- The ‘Industrialized Core’ that delivers core business capabilities—things that keep the business going, and the primary business intent is optimization
- The ‘Innovation Edge’ where experimentation happens and new systems get identified and developed; in other words, the primary business intent is innovation
Innovation vs. Optimization
The goal of the Innovation Edge is to allow for rapid experimentation, development of minimum viable products (MVP), rapid delivery and fast failure. The goal of the Industrialized Core, on the other hand, is to be lean and efficient and deliver business capabilities in an optimized, predictable, stable and secure manner, with the ability to scale as needed. Note: Eventually systems from the Innovation Edge will need to be “industrialized” once they start serving a core business function. This is a continuum from innovation to optimization.
The Industrialized Core itself needs to be continuously incrementally industrialized to provide the stability and reliability needed, while getting leaner and more efficient, at scale. The core needs to get to optimization, with agility and velocity, as it delivers the core systems, again at scale. The core, too, needs to adopt DevOps and agile development practices, even for legacy systems, including those on the mainframe. This Industrialized Core is, after all, what keeps the business going and delivers the ongoing business value as the Innovation Edge seeks out new and disruptive business capabilities and avenues to deliver them.
However, they both need different DevOps approaches and platforms delivering Agility, Velocity and Innovation at different levels.
These two systems to deliver business capabilities are, in reality, joined at the hip. The systems delivered on the Innovation Edge are dependent on the services provided by the Industrialized Core to deliver the innovations they are developing. The Industrialized Core, on the other hand, consumes most of the budget in typical large organizations, and needs to be optimized to free resources for innovation.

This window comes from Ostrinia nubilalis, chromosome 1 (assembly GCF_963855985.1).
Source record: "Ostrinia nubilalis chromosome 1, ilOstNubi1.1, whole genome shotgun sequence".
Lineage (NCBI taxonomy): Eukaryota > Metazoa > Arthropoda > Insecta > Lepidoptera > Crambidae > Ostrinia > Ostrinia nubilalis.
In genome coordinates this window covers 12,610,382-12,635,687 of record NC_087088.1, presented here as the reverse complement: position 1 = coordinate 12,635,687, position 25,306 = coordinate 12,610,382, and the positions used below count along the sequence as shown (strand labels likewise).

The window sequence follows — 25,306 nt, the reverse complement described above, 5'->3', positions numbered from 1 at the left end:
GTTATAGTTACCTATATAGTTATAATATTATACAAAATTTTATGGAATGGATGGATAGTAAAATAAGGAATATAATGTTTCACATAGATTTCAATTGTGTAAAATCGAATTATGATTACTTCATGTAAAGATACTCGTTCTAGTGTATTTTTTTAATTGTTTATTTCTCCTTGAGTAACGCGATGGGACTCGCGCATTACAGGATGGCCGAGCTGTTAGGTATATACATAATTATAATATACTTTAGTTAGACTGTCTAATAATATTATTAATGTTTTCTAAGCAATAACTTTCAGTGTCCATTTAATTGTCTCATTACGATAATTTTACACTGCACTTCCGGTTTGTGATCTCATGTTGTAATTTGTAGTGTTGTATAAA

Consider a typical mobile application (say, mobile banking). To deliver that application, there is a team charged with developing the mobile front end. These kind of applications are developed and delivered in the Innovation Edge. Does all of the data and business logic sit on your mobile phone when you use that application? Of course not. Most likely, the business logic and certainly the data are components of the application that are delivered by pre-existing systems or services in the Industrialized Core. So, the mobile application is hybrid, comprised of components running in both places. To deliver even some experimental features of this mobile app, the company needs to release a hybrid or composite application, delivering components delivered by both the Innovation Edge and the Industrialized Core.
During the Dev/Test cycle, these two modes of application delivery must be as decoupled as possible, so the development schedules and cycles of one does not drag the other, to prevent the Core from becoming a drag on the Innovation. Creating an API ecosystem is thus essential to decouple the Industrialized Core from the Innovation Edge. The Core provides the business services consumed by the innovative applications being delivered by the Innovation Edge as APIs. A key benefit of developing this API-based architecture is that these APIs potentially can be monetized to third-party partners, generating a revenue source at the same time.
It is important to note that the architectural and process needs for adopting DevOps in both of these modes are different in many ways. Their needs and how they deliver applications and services differ as they are serving different business goals. In my next post, I will start delving into these architectural and process needs for adopting DevOps for both the Innovation Edge and for the Industrialized Core, which allow the Innovative Edge to allow for experimentation and innovation, and for the Industrialized Core become more optimized.
Watch this discussion between industry practitioners as to how they have adopted DevOps in a multi-speed IT model: the challenges faced, successes achieved and lessons learned.
About the Author/ Sanjeev Sharma
Sanjeev Sharma, CTO and Distinguished Engineer – DevOps Technical Sales and Adoption, IBM Cloud Unit, is a 20-year veteran of the software industry with expertise in DevOps, Mobile Development and UX, Lean and Agile Transformation, Application Lifecycle Management and Software Supply Chains. He is a DevOps Thought Leader at IBM and speaks regularly at conferences. He has written several papers and is the author of the DevOps for Dummies book.